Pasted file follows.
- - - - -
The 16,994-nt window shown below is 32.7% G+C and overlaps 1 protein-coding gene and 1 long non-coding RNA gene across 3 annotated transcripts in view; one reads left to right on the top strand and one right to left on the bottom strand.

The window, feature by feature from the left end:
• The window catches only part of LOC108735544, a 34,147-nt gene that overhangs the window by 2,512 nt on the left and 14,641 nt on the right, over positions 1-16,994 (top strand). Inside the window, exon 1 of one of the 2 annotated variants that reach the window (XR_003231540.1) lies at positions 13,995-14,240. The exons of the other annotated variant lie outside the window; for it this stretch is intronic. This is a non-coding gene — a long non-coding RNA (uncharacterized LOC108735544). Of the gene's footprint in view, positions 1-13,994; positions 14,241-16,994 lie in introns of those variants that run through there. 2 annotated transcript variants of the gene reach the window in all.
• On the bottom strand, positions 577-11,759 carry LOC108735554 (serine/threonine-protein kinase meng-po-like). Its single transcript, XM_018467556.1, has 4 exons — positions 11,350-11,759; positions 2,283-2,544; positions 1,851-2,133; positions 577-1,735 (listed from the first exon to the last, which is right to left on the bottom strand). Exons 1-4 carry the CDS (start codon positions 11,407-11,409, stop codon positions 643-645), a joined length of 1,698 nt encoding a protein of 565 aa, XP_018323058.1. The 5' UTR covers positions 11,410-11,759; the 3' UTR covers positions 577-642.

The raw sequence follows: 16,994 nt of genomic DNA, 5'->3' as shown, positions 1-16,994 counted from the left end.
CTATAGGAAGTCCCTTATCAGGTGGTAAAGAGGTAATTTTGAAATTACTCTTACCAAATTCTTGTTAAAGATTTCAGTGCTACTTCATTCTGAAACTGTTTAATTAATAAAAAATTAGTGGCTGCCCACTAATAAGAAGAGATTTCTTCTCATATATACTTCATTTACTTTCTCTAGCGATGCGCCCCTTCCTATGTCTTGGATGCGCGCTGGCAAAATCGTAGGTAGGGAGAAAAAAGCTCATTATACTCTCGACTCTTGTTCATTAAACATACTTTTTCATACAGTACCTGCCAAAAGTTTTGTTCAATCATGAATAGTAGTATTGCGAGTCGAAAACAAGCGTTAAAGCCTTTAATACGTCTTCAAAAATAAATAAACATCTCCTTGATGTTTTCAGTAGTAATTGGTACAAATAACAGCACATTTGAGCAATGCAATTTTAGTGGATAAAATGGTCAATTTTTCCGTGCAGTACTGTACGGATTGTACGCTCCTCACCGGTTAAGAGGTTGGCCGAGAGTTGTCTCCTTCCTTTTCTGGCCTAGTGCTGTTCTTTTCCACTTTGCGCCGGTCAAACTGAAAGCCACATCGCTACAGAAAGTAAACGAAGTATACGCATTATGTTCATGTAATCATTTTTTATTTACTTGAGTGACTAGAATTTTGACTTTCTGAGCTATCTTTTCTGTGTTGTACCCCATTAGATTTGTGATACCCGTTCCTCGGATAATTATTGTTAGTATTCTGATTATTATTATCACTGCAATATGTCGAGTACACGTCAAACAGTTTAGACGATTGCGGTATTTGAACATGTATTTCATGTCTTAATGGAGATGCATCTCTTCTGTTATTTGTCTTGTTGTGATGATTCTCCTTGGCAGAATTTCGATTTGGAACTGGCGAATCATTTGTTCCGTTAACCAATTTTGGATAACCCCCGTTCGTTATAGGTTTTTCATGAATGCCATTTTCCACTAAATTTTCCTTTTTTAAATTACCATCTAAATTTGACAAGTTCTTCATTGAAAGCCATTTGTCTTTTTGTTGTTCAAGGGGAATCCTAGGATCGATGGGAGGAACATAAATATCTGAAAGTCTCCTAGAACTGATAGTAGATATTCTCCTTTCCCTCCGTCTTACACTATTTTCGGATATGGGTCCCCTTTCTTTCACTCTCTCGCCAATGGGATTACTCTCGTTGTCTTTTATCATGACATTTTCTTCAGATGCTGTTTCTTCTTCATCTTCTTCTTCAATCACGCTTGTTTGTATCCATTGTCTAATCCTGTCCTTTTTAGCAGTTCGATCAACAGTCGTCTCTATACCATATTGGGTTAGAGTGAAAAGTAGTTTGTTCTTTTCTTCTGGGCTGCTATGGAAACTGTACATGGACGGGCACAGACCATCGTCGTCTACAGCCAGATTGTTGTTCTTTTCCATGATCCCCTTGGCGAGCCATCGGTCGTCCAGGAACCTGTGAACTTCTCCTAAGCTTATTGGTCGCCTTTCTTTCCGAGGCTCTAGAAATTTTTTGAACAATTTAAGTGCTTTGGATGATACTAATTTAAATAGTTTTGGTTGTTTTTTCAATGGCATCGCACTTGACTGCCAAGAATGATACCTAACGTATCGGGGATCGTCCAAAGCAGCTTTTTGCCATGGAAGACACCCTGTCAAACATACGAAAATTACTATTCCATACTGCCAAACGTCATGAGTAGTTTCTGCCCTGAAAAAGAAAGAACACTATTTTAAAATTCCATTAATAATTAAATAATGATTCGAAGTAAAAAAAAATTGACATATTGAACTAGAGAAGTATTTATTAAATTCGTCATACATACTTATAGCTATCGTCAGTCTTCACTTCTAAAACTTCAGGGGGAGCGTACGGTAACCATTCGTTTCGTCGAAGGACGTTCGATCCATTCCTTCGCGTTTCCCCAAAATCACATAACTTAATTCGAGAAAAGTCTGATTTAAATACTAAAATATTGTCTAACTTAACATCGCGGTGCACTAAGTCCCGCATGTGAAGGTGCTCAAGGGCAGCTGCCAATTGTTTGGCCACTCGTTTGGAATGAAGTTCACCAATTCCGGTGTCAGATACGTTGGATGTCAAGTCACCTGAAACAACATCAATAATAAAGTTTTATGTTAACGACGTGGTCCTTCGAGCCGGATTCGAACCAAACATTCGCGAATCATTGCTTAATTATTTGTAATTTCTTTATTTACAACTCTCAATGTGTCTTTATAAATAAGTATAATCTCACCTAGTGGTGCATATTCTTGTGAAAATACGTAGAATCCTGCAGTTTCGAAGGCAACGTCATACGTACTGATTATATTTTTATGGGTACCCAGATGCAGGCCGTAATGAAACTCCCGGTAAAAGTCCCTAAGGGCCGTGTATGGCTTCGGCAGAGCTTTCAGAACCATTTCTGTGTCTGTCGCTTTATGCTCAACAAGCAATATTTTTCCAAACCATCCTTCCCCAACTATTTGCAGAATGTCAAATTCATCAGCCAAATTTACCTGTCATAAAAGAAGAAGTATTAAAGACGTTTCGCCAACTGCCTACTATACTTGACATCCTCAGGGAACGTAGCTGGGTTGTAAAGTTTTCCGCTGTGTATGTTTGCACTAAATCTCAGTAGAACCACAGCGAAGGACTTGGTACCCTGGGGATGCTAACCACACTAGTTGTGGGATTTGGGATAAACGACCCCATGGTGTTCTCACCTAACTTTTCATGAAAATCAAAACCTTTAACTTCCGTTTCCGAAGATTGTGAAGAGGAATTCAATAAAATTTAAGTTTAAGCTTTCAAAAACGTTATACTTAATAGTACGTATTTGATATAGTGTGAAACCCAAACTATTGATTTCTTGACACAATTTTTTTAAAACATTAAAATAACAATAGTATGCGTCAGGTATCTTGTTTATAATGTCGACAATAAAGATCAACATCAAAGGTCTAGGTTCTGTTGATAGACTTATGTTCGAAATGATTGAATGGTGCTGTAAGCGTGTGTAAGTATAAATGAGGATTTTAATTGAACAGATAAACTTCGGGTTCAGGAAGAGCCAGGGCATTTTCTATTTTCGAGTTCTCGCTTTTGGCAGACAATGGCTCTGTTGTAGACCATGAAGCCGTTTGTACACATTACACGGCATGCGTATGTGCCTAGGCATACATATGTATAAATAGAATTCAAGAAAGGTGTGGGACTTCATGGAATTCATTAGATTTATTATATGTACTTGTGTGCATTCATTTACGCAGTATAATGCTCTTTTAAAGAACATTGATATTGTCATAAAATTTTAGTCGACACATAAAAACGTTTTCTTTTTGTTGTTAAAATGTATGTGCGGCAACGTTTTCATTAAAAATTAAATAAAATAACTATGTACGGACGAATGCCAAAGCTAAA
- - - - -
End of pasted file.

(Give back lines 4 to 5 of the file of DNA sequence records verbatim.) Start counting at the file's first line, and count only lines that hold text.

• On the bottom strand, positions 577-11,759 carry LOC108735554 (serine/threonine-protein kinase meng-po-like). Its single transcript, XM_018467556.1, has 4 exons — positions 11,350-11,759; positions 2,283-2,544; positions 1,851-2,133; positions 577-1,735 (listed from the first exon to the last, which is right to left on the bottom strand). Exons 1-4 carry the CDS (start codon positions 11,407-11,409, stop codon positions 643-645), a joined length of 1,698 nt encoding a protein of 565 aa, XP_018323058.1. The 5' UTR covers positions 11,410-11,759; the 3' UTR covers positions 577-642.

The raw sequence follows: 16,994 nt of genomic DNA, 5'->3' as shown, positions 1-16,994 counted from the left end.